Within three minutes, I was under just as much supervision as the children were. It didn't take long for the other teachers to realize my maternal instincts were nonexistent, so my safety precautions and their safety precautions slightly differed. It all began when a handful of wet-dog-smelling children asked if I would hand them basketballs to play with. Glancing around the room, I noted the floor had lines for a basketball court, and it had basketball goals, so in my head basketballs seemed necessary. I passed each child a ball...almost. As I turned to hand the last ball out, one of the other teachers came running at me as if I had explosives under my shirt. She grabbed my wrist, and in a stern voice she said, "We do not give them basketballs in here!"
It wasn't like I gave the children live hand grenades and said, "Tick tock!" I assumed basketballs were harmless, recreational fun. Of course, as soon as I finished that thought, a basketball from an unknown assassin flew past my head and creamed the wall right next to my face. The other teacher, looking a bit smug, finished her reprimand by saying, "They're too hard for indoor use." I felt betrayed by these rugrats; I had gone out on a limb for them, and they got me in trouble. No more Miss Nice Children Hater. Finally, it was time to take them back to our room and finish their coloring assignments. I glanced at the clock and, to my horror, it was only 9 a.m. Within the first hour of my debut as a preschool teacher, I had aged fifteen years. Exhausted, I flopped into the my desk chair and closed my eyes for a second, praying for strength to finish the day.
"Ms. Maica! Ms. Maica!" I heard someone screaming. ("Jamaica" is too hard for preschoolers to pronounce.) "I need a tissue! I sneezed!"
My worst germaphobic nightmares were personified. I opened my eyes to see one
of the basketball throwing raindancers running full force at me with eyes wide and a green rope of snot stringing from his nose to underneath his chin. Forcing the bile back down my throat, I sprang for the box of tissue and all but launched it at him. He took a single tissue out--as if one lone tissue could clean THAT up-- and held it toward me.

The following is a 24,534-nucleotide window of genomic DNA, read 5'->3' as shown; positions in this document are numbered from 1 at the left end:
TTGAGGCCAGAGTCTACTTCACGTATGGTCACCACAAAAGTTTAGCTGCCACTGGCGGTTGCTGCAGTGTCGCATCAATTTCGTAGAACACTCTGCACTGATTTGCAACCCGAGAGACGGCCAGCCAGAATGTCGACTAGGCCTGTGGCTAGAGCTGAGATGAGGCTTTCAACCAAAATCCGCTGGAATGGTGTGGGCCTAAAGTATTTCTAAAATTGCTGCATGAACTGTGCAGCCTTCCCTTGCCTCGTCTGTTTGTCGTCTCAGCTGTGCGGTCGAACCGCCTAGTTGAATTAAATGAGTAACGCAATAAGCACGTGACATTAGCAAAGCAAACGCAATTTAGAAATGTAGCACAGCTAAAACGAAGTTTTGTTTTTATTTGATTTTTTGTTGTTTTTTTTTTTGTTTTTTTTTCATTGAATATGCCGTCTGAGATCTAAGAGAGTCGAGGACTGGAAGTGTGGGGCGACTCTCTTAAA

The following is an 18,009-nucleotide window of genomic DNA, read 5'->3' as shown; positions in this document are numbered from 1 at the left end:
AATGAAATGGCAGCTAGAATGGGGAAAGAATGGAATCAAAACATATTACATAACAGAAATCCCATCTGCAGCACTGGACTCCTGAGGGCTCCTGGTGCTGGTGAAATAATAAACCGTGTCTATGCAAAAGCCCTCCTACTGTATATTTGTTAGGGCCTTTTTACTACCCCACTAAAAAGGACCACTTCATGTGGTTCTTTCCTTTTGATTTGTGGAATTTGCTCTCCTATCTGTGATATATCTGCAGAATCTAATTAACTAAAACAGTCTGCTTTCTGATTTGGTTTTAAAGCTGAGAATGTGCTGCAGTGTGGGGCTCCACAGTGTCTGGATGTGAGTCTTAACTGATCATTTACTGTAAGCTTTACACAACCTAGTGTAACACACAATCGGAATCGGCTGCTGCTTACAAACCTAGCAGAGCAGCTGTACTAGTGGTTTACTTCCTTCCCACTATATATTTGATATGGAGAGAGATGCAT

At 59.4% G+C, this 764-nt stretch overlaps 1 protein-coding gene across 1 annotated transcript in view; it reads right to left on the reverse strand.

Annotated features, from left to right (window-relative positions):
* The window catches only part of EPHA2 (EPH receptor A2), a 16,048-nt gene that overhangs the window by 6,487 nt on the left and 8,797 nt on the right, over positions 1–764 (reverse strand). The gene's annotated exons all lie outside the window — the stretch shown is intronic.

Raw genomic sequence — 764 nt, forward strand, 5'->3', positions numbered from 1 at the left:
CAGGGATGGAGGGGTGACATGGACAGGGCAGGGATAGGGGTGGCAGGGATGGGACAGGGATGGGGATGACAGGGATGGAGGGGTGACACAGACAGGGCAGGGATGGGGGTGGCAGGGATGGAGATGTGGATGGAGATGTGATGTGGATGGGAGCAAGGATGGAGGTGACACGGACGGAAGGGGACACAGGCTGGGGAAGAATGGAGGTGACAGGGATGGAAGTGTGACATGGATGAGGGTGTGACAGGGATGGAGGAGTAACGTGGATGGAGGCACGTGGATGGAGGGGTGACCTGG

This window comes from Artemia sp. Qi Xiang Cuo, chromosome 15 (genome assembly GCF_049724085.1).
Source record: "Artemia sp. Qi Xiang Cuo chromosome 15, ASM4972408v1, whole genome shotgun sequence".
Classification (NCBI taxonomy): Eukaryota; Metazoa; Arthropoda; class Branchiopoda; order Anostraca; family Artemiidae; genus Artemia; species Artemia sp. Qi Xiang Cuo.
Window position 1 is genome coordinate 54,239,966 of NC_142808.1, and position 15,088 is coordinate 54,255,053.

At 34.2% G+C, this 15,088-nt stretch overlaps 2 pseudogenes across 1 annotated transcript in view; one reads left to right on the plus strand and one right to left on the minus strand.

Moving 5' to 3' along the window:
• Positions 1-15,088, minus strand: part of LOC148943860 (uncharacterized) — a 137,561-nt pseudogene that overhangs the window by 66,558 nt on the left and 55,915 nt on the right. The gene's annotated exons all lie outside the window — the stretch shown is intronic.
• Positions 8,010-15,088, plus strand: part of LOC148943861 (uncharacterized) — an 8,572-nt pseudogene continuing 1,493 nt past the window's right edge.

"My mom always holds it for me while I blow," he explained. Blah. Of course she does.
Grabbing six more tissues, I closed my eyes and pictured myself in a snot-resistant suit of armor, then plugged the wad of booger cloth around his snot-blowing device. Cringing as only a non-mother would, I prayed no germs would skip the tissue and plop onto my hand, thus causing infections, fever, and inevitable death. He tapped my hand when it was over, and I buried the tissue in the trash can, pausing for a moment to consider setting it ablaze, then proceeded to douse myself in Germ-X as if it were Chanel No. 5.
When the day was over, I patted myself on the back. In the beginning of the day, my goal was to keep the children happy, upbeat, and busy. I had envisioned myself as a modern-day Mary Poppins who sang chipper songs to make the day tolerable. By the end of the day, my goal was reduced to just keeping them alive.
Seeing the look on my face when I crawled into the house, my mother finally broke it to me that I might just be too selfish to think about children right now, and it may be a permanent trait. All along, my mother knew that I didn't have the patience, the focus, nor the selfless attitude to bring another human life into the world, yet she allowed me to think for years that one day having a family was a goal of mine. She says it is because I have a long time to get rid of my selfish traits, and nowadays women are waiting until their forties to start families.
That means I have a little less than twenty years to decide if being selfish is a virtue or a vice. In the meantime, I hope my family stops trying to toss babies in my direction on Easter.
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Follow the events of a young, single female who just graduated college and is looking for the next chapter to begin. The Fabulous Chronicles of an Average Bombshell looks at what life is like for a young woman in her 20's, living in a small town, who has nothing in common with her friends: she's not interested in marriage, she wants a taste of the city life, and dating is for fun not so much for finding The One.